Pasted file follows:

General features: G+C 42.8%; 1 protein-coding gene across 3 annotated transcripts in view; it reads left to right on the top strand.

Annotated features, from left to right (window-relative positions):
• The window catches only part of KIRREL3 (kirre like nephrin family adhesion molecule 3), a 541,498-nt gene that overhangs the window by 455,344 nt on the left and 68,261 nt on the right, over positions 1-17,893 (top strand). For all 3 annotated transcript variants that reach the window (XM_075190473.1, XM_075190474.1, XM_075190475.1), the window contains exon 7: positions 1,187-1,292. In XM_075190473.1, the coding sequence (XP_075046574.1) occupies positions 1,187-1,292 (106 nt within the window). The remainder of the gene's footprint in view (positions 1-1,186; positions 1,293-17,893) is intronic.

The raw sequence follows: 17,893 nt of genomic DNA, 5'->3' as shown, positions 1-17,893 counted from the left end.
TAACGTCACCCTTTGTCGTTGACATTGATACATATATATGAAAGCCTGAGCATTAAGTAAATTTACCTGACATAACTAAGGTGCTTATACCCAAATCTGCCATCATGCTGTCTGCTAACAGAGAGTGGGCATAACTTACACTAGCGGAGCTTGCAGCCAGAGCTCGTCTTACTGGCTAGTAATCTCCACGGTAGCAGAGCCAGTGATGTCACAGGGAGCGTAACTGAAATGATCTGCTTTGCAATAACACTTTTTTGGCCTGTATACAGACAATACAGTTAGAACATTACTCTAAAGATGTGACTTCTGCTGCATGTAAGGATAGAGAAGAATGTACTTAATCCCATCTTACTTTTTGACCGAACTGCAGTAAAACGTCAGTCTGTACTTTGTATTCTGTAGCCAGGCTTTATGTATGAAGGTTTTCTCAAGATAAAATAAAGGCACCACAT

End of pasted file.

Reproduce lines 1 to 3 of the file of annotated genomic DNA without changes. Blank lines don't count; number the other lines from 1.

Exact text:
General features: G+C 42.8%; 1 protein-coding gene across 3 annotated transcripts in view; it reads left to right on the top strand.

Annotated features, from left to right (window-relative positions):
• The window catches only part of KIRREL3 (kirre like nephrin family adhesion molecule 3), a 541,498-nt gene that overhangs the window by 455,344 nt on the left and 68,261 nt on the right, over positions 1-17,893 (top strand). For all 3 annotated transcript variants that reach the window (XM_075190473.1, XM_075190474.1, XM_075190475.1), the window contains exon 7: positions 1,187-1,292. In XM_075190473.1, the coding sequence (XP_075046574.1) occupies positions 1,187-1,292 (106 nt within the window). The remainder of the gene's footprint in view (positions 1-1,186; positions 1,293-17,893) is intronic.